2. "Shameless," Showtime: I almost considered putting this at No. 1, considering how much I loathed this disgusting, unfunny "comedy." Based on a British series, I figured a cast that included William H. Macy and Emmy Rossum might have something going for it, but the three or four episodes I managed to make it through were just loathsome.
1. "The Killing," AMC: Wow, could a series contain more useless, red-herring plot points? More heavy-handed symbolism from the constant rain? (Yeah, we get it -- everyone is sad and wounded. Got it.) More disappointment by revealing the killer, only to find out he's not the killer? Considering the slap to the face to the fans producer Veena Sud gave to the fans by not giving us a conclusion to the mystery (even an unsatisfying one would have done by the end), it was idiotic on her part to then berate the fans for being upset for not getting a conclusion at all. The red herrings were on a ridiculous scale that surpassed even "24," and they themselves were only surpassed by the stupid contrivances designed to keep lead detective Sarah Linden (Mireille Enos) in Seattle so that she missed her own wedding were just insulting. Throw in her unlikeable partner, complete jerk of a son (the episode he went "missing" may have been the worst hour of TV this year) and the world's most depressing family in the surviving Larsens, and you feel like murder victim Rosie Larsen somehow got the better end of the deal by not having to endure going through the season. Will I tune in to Season 2 to find out who killed Rosie, finally? Nope -- couldn't care less, and I suspect I'm not the only viewer to feel that way.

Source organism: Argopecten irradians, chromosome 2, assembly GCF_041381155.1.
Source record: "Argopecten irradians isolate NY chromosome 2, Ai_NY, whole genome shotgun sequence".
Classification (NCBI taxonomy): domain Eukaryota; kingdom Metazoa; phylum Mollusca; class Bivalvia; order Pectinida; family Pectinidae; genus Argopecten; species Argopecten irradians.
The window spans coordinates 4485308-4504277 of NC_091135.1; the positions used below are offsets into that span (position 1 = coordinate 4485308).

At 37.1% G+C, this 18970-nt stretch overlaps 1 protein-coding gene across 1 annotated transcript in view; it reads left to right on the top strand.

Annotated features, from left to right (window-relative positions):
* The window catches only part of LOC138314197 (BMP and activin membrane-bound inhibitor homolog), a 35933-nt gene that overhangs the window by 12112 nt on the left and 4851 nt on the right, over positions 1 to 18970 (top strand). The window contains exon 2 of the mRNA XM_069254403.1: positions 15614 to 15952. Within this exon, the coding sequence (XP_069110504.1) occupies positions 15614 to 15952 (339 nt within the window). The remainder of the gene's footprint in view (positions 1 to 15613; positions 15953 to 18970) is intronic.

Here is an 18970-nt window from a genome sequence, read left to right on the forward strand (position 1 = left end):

WEDNESDAY'S BEST BET: More nada for anything new, with the exception of part four of BBC America's "State of Play" at 10 p.m.
Also, you can go to Showtime's website and take a sneak peak at the first episode of the new Don Cheadle series, "House of Lies," a dark comedy set in the world of crisis management. It's heavily edited for sex and language in the online version.